An anti-abolitionist statement by Jones, former president of the Republic of Texas. Union League of America, , undated. Assorted Broadsides, , , undated. A clipping from Brazoria that advocates against moving the state capital to Houston. From Edmund J. Davis, chairman of the Republican State Executive Committee, regarding whether a state convention should be called. Two copies of a broadside regarding the formation of the party; one copy has the signatures of EMP and others. A proposal for a railroad--EMP was chairman for the committee that drafted the proposal.
A petition from Bell to the United States House and Senate; he asks that his rights and privileges as a United States citizen be restored. Also includes 2 documents, photocopies of 3 handwritten documents, and 2 typewritten documents regarding a claim filed against EMP in the District Court for Western District of Texas, Confederate States of America.
Includes a certificate stating that EMP was appointed as a delegate to represent the party at the national convention in Baltimore, as well as the proceedings of a state convention. Republic of Texas President Mirabeau B. Lamar's appointment of EMP to the position. A "memorial" asking the United States Senate and House of Representatives to allow the company to extend its railroad "through the territory of the United States to the Pacific ocean. A petition complaining about a bill that would extend the boundaries of the city of Galveston.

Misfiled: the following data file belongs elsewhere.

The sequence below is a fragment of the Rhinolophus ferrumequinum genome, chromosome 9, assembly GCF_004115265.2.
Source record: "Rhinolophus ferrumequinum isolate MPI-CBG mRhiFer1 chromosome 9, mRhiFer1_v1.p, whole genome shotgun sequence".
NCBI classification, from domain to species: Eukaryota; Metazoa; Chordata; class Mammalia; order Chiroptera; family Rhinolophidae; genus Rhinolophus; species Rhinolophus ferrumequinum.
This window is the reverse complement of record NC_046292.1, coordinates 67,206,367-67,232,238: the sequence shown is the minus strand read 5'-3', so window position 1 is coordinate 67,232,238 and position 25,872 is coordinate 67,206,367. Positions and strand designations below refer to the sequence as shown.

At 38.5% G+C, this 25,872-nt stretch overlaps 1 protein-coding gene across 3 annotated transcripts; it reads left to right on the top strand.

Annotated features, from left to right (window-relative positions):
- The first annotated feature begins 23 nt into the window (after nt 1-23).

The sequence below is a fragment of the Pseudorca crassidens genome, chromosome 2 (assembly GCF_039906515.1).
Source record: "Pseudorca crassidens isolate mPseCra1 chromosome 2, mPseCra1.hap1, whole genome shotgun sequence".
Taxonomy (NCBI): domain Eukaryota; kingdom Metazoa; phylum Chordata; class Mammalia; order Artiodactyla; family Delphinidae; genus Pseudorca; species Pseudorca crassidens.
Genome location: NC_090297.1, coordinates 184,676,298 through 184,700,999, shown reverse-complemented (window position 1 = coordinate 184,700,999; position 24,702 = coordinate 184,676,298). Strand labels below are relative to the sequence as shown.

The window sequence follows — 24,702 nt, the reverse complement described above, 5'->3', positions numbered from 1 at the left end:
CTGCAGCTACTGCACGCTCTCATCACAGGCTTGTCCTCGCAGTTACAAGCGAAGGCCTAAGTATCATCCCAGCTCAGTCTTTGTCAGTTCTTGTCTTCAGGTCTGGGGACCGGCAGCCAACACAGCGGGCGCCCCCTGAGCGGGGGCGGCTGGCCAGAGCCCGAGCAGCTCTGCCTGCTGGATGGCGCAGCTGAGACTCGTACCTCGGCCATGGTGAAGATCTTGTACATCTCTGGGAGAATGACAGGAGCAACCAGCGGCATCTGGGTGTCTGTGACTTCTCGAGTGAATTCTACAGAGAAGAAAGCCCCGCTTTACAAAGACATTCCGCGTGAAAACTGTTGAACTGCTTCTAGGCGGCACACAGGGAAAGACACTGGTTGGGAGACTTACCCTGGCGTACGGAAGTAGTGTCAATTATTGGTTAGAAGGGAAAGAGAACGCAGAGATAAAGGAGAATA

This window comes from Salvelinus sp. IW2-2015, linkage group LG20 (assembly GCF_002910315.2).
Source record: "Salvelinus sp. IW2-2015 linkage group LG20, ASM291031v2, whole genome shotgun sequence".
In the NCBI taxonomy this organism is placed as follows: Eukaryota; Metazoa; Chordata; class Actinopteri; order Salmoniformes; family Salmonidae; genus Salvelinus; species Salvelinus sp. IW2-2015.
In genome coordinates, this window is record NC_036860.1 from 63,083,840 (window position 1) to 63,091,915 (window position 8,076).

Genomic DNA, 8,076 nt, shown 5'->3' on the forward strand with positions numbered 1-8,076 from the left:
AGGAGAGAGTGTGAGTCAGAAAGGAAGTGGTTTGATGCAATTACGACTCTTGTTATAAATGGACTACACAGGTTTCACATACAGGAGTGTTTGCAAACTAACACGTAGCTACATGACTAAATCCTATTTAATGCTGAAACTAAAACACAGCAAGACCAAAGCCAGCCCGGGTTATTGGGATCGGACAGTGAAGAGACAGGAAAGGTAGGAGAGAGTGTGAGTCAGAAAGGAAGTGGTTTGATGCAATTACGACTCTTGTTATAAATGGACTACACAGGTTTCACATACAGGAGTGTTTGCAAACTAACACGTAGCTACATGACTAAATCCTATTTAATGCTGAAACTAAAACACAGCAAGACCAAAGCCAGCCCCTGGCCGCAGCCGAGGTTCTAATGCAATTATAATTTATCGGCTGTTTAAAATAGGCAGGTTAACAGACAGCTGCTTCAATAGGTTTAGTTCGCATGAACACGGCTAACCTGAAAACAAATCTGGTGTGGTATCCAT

A petition to the Texas legislature asking that Hughes be appointed sergeant-at-arms or doorkeeper. Campbell, resigned. Norton, in Vindication of the History and the Constitution and the Union. Two copies. Asks that congress "guarantee to the people a republican form of government; EMP was a signatory to the petition.
From "citizens of Texas" regarding "the political condition of our state. Includes L. A report regarding legislation to ascertain "the dividing line between a part of the Indian Territory and the State of Texas"; the report quotes from an statement by EMP. Pease at Republican Ratification Meeting, July 12, ," Hamilton, George W. Paschal, C. Sabin, and J. A pledge of loyalty to the Union signed by Stubblefield, and a blank warrant of pardon addressed to Secretary of State William H.
Amnesty oath signed by Tinsley, and a draft of a letter regarding a pardon sent by Tinsley to President Andrew Johnson. Documents regarding a dispute of monies owed to Toby by the Republic of Texas. An invitation asking EMP to speak at a "mass meeting" on "the political questions of the day. Includes documents regarding to Underwood's appointment to be postmaster general of Columbia Brazoria County.